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We hate grammatical errors with passion. Learn More. Well, it depends on the context. The second version is a completely different meaning from the first; and in fact, the way the sentence is written, doesn't make a lot of sense. Since you're asking what the difference is, if you find everything, then, out of all the possible things there are to find, you must find every single one, without exception.
On the other hand, if you find anything, then you only need find one or more, not necessarily every one.
There's nothing positive or negative about either one. It's simply a matter of what you're trying to say. They mean two different things. Everything means all. Anything means at least one, possibly more. Perhaps I'm stating the obvious, but that is what you asked. It's interesting: we use "anything" and "everything" often, understanding—we think—the difference.
But dictionary definitions are less than clear:. These are from Merriam-Webster Online. The first is hardly a definition, and the second is little better. I examined my older dictionaries and found no clearer explanation. My sense is that "anything" implies a singularity, while "everything" will usually be plural. It's the difference is between finding one thing and finding all things or as defined: "all that exists; all that relates to the subject".
Put simply: "I find a random thing" versus "I find all things. Douglas, I would agree with most of what you said with a minor exception. I would suggest that anything could imply either a singularity or a plurality. I would even suggest that if you have everything, then you also have anything. Anything is the opossite of nothing. If you have one, two, or all ten out of a possible ten things, then you have anything. The only way you can't have anything is if you have nothing. On the other hand, if you have everything, then you can only have all ten things. Perhaps I'm beating a dead horse here, but imagine we were discussing ten marbles.
I asked you if you had anything in your hand. If you had any marbles at all you'd have to answer yes, even if you had all ten. If I asked if you had everything in your hand, referring to the marbles, of course, you could only answer yes if you had all ten. Instead, I would suggest that the totality of everything is actually included in the word anythi. The word "some" is even more tricky. Depending on context, it could mean more than one, but less than all, or it could mean more than one, including all, or it could even mean an unspecified individual.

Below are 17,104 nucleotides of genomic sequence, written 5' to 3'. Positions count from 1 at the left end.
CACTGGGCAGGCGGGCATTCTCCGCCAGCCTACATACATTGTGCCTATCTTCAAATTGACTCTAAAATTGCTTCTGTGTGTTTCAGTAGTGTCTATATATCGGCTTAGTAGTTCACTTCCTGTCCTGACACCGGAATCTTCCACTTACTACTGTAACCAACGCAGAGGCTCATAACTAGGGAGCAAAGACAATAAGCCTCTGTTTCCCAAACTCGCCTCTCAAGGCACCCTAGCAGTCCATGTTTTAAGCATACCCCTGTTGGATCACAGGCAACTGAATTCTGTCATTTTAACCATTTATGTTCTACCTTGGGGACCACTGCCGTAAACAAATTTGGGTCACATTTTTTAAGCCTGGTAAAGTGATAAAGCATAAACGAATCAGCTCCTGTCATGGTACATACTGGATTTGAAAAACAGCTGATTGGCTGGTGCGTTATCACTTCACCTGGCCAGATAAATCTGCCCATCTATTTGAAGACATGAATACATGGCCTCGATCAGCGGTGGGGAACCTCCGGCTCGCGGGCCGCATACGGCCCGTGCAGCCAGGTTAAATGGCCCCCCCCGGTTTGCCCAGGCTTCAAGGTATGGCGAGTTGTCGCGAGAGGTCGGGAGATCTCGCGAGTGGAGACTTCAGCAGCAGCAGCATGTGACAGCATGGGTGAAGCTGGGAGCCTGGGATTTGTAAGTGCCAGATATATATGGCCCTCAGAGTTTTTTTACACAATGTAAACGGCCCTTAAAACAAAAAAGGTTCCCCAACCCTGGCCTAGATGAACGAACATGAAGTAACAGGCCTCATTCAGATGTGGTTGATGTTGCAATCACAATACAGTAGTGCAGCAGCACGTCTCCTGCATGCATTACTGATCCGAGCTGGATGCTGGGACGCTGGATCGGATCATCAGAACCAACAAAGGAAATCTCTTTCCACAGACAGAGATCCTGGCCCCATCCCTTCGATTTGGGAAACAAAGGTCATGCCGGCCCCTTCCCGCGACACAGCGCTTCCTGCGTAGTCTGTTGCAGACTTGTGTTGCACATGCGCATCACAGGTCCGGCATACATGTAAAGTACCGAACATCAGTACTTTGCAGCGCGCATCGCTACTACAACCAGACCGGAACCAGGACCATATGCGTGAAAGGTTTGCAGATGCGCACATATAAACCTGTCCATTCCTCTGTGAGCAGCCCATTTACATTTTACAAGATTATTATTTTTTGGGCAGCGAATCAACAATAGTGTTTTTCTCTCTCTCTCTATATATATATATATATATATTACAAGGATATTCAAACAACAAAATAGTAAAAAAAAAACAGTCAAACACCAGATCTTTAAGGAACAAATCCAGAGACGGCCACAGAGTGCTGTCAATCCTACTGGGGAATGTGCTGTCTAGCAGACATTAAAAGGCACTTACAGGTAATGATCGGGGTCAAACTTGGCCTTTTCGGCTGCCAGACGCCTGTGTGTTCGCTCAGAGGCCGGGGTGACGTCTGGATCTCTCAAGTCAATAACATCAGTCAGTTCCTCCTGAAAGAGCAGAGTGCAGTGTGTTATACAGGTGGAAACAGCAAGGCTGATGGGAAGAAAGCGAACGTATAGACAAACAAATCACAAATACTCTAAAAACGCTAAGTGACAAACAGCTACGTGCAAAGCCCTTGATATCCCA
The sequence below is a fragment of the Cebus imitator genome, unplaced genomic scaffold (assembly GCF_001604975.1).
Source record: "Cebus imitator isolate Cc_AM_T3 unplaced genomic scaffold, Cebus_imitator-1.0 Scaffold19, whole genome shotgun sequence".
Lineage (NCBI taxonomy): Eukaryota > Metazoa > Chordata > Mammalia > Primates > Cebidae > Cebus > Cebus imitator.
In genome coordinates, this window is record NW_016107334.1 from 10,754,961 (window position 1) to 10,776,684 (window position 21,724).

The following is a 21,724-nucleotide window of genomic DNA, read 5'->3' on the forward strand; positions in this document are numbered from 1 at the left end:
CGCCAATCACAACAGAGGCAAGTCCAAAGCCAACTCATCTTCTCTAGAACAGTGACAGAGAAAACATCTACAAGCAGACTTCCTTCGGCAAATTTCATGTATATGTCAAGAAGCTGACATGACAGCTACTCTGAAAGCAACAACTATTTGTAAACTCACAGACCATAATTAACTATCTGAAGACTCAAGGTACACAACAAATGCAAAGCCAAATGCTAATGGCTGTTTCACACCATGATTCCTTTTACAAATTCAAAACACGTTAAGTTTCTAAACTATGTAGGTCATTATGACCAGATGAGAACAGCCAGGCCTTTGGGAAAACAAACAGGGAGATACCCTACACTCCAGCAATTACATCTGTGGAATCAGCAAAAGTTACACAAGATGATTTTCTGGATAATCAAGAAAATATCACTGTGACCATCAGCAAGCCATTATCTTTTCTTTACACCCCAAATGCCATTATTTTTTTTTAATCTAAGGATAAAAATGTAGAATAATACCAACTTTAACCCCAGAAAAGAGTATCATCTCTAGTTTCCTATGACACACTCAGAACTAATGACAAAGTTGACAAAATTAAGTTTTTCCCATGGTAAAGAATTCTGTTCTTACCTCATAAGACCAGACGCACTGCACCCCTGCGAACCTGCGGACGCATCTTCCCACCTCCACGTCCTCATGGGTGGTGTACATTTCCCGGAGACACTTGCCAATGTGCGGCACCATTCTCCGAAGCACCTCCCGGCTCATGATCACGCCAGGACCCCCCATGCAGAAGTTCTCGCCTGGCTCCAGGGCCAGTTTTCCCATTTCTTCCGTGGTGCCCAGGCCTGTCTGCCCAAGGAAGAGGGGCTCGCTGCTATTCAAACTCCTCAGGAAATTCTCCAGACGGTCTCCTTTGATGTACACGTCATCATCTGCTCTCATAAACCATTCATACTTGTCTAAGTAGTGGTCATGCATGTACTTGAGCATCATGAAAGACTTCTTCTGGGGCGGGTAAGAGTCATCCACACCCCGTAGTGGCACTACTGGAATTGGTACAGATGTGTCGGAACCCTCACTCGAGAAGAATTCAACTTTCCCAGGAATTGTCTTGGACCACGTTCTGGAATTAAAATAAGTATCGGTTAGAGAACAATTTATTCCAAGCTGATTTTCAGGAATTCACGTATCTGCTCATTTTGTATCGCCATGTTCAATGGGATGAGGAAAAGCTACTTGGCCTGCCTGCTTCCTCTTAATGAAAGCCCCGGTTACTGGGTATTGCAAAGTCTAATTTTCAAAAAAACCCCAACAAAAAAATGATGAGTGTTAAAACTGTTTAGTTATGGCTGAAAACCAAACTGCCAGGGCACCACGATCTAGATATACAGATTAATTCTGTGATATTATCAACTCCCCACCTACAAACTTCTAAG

Porsche, You make a good point. By "singularity" I meant as a grammatical construction, as in "anything goes. Anything is basically saying 'any one thing'. Just one. I'm sure, however, that there are probably instances where it might be more than one thing. Everything should be take word for word, 'every thing'. Apologies for my suckish examples If you were to walk into a store and say, "I want everything you have.
Or maybe if it is in that sentence, it almost sounds like it means more than one thing, but it shouldn't. Oops, please disregard "was just about to say Bad cut and paste. For instance, if I used anything, does is it stronger than using everything? As I understand it, "any" is used instead of "some" when forming a question or indicating a negative. The question "did you find anything" is more open ended - the answer could be "I found something" or "I didn't find anything".
Felix Jul Warsaw Will Jul Abootty Jul If that were true, you'd have to say "everything are plural". Elizabeth Doehring Mar Do you have a question? Submit your question here. Yes No. All Rights Reserved. Posted by melania Filed in Usage 20 comments Share on Facebook. Share on Twitter. will not be published.
Please comment here. Comments Sort by Oldest Latest Rating. Contrast that with "John is so out of his element in the kitchen: He can never find everything. Putting it another way, "anything" and "everything" are not synonymous, in any way. But dictionary definitions are less than clear: Anything any thing whatever : any such thing Everything all that exists; all that relates to the subject These are from Merriam-Webster Online. And, of course, the words, anything and everything, themselves, are singular.
I think :. As I understand it, "any" is used instead of "some" when forming a question or indicating a negative as in do you have any?
I have some I don't have any "Do you have some" is technically bad grammar. As is "I don't have some". I had to teach this class in TEFL. It is a head wreaker. Felix Jul 2 votes Permalink Report Abuse. Abootty Jul 0 vote Permalink Report Abuse.
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